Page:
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U.S. Imposes New Sanctions to Cut Off Hamas Funding

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The United States on Friday imposed a new round of sanctions aimed at cutting off financing for Hamas, targeting its investment fund and Iranians who funnel money and support to the group.

The Treasury Department has sent two of its top officials to the Middle East and Europe this week to coordinate an international effort to prevent Hamas from evading previous sanctions and find new ways to cut the group off from the international financial system. The United States estimates that Hamas controls $500 million worth of assets that it uses to finance terrorism.

“We will not hesitate to take action to further degrade Hamas’s ability to commit horrific terrorist attacks by relentlessly targeting its financial activities and streams of funding,” Wally Adeyemo, the deputy Treasury secretary, said in a statement. He added that the United States was working with allies to “deny Hamas the ability to exploit the international financial system.”

The sanctions announced on Friday target companies, and investors in companies, that are part of the fund that Hamas uses to obscure who controls its assets.

The Biden administration is also focusing on the ties between Hamas and Iran. The Treasury Department imposed new sanctions on a Jordanian national, Khaled Qaddoumi, who lives in Tehran and serves as a liaison between Iran and Hamas. The administration also leveled sanctions on members of Iran’s military that train Hamas, of Hezbollah and of Palestinian Islamic Jihad, another armed group based in Gaza.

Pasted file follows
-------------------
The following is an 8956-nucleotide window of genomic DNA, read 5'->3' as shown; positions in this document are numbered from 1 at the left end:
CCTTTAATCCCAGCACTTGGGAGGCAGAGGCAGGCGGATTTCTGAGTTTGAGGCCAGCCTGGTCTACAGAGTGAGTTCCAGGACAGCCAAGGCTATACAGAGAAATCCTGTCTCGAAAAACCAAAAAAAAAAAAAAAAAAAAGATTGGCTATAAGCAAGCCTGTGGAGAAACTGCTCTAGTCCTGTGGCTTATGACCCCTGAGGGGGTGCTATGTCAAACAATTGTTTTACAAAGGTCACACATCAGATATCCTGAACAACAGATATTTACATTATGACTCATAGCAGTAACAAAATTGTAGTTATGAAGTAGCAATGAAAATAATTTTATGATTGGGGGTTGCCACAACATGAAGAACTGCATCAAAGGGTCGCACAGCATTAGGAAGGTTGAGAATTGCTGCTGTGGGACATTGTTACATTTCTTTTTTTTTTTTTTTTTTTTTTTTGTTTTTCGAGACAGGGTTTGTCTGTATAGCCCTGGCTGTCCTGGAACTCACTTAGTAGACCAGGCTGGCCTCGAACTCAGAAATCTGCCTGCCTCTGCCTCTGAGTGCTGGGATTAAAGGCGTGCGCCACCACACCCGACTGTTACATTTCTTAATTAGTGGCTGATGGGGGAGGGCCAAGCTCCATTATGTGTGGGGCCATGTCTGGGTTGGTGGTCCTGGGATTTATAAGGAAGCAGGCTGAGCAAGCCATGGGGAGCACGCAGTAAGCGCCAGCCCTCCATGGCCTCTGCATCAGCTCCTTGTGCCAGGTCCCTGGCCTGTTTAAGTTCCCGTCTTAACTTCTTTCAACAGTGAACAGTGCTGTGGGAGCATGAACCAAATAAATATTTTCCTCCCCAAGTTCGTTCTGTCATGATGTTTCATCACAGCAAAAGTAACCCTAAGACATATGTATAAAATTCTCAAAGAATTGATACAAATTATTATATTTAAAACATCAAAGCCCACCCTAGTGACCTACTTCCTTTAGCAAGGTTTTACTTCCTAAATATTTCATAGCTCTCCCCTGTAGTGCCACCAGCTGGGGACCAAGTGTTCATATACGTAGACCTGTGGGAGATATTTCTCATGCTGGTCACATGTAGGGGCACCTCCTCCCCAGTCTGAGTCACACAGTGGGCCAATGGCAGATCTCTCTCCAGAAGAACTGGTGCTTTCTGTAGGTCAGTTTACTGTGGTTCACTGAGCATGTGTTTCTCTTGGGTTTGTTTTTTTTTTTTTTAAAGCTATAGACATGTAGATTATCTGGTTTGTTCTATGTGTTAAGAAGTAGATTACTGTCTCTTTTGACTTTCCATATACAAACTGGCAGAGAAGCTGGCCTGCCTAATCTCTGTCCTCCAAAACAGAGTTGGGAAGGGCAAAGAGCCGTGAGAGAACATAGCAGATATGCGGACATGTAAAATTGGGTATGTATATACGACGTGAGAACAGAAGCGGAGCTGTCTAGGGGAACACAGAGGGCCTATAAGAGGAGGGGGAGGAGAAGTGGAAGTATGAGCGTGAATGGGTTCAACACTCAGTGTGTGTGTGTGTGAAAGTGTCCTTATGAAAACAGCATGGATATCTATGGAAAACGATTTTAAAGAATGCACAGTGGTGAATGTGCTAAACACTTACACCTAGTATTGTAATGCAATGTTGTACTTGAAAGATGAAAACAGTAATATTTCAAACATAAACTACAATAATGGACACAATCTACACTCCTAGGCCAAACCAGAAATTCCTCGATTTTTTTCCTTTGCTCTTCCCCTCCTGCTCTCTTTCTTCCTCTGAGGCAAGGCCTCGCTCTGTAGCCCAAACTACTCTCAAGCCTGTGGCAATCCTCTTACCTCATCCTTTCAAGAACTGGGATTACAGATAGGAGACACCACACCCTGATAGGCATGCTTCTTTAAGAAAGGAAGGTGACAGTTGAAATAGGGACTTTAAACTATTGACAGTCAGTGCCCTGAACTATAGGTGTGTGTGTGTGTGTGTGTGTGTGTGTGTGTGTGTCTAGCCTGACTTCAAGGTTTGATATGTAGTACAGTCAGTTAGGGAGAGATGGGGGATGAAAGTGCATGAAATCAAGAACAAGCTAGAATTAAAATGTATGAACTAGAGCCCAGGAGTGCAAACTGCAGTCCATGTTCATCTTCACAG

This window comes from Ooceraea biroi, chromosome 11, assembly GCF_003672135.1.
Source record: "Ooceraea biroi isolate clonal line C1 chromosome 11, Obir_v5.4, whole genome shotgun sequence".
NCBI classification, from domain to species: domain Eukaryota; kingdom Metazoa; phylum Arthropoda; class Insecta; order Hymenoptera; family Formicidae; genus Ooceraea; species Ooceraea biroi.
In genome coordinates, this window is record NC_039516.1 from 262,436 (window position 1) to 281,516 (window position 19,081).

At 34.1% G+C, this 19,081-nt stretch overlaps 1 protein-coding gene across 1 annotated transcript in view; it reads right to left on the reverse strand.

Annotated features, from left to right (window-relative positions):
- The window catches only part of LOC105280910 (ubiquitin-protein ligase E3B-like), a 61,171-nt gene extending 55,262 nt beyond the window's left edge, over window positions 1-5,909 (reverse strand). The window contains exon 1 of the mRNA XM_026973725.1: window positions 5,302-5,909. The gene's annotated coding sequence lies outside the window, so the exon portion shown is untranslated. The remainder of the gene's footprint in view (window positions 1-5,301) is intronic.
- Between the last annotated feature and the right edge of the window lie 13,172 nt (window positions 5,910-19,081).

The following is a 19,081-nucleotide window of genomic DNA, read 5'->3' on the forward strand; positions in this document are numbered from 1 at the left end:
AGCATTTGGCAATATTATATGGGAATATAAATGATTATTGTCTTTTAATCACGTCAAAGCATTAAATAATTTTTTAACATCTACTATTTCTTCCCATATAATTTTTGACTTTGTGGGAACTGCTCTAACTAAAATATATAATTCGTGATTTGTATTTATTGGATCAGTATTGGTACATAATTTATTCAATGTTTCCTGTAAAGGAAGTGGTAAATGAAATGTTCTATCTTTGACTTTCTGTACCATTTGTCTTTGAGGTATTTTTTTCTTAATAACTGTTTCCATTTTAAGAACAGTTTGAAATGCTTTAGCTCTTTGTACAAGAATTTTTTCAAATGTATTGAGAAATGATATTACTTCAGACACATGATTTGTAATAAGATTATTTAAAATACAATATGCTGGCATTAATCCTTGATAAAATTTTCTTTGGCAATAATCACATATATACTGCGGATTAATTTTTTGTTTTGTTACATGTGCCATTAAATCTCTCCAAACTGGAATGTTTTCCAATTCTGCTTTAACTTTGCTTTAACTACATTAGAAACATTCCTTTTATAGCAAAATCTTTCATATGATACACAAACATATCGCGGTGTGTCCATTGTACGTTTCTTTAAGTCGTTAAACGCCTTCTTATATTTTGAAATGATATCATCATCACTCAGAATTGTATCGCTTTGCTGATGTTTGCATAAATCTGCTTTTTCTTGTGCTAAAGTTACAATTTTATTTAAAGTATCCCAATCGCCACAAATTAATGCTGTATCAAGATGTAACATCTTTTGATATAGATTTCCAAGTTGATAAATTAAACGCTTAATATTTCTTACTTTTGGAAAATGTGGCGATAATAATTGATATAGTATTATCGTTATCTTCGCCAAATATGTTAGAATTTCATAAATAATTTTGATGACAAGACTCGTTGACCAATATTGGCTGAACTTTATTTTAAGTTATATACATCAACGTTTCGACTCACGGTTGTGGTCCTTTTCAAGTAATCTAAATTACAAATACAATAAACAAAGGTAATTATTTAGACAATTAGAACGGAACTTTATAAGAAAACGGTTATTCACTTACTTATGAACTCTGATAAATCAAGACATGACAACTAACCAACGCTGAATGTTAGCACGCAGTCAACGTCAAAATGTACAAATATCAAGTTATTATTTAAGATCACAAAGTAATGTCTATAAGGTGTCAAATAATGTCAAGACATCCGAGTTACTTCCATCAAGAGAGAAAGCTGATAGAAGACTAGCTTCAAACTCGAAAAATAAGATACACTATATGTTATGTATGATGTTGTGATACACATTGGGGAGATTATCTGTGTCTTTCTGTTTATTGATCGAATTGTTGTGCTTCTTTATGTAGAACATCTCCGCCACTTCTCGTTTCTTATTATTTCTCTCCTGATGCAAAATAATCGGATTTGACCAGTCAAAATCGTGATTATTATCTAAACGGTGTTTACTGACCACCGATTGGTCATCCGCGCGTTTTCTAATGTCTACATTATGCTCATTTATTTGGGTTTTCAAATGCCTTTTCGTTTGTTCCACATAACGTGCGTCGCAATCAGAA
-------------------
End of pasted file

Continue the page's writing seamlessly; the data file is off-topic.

American sanctions can essentially freeze the assets of a person or organization and cut them off from the Western financial system.

The Biden administration sent Mr. Adeyemo to Europe this week to meet with his international counterparts to discuss new ways to cut off Hamas funding. Brian Nelson, the Treasury Department’s under secretary for terrorism and financial intelligence, also visited Saudi Arabia and Qatar for meetings on efforts to curb terrorist financing.

Treasury Secretary Janet L. Yellen said at an event on Thursday that the United States was looking for additional ways to put economic pressure on Hamas.

“We’re all over this and are likely to do more,” she said.

In a short speech at the Royal United Services Institute in London, Mr. Adeyemo said that Hamas, like the Russian government amid its war in Ukraine, had taken steps to avoid sanctions. He also said that Iran was supplying critical “financial, logistical and operational support” to Hamas.

“Hamas should have nowhere to hide in the global economy,” he said.

Patricia Cohen contributed reporting.

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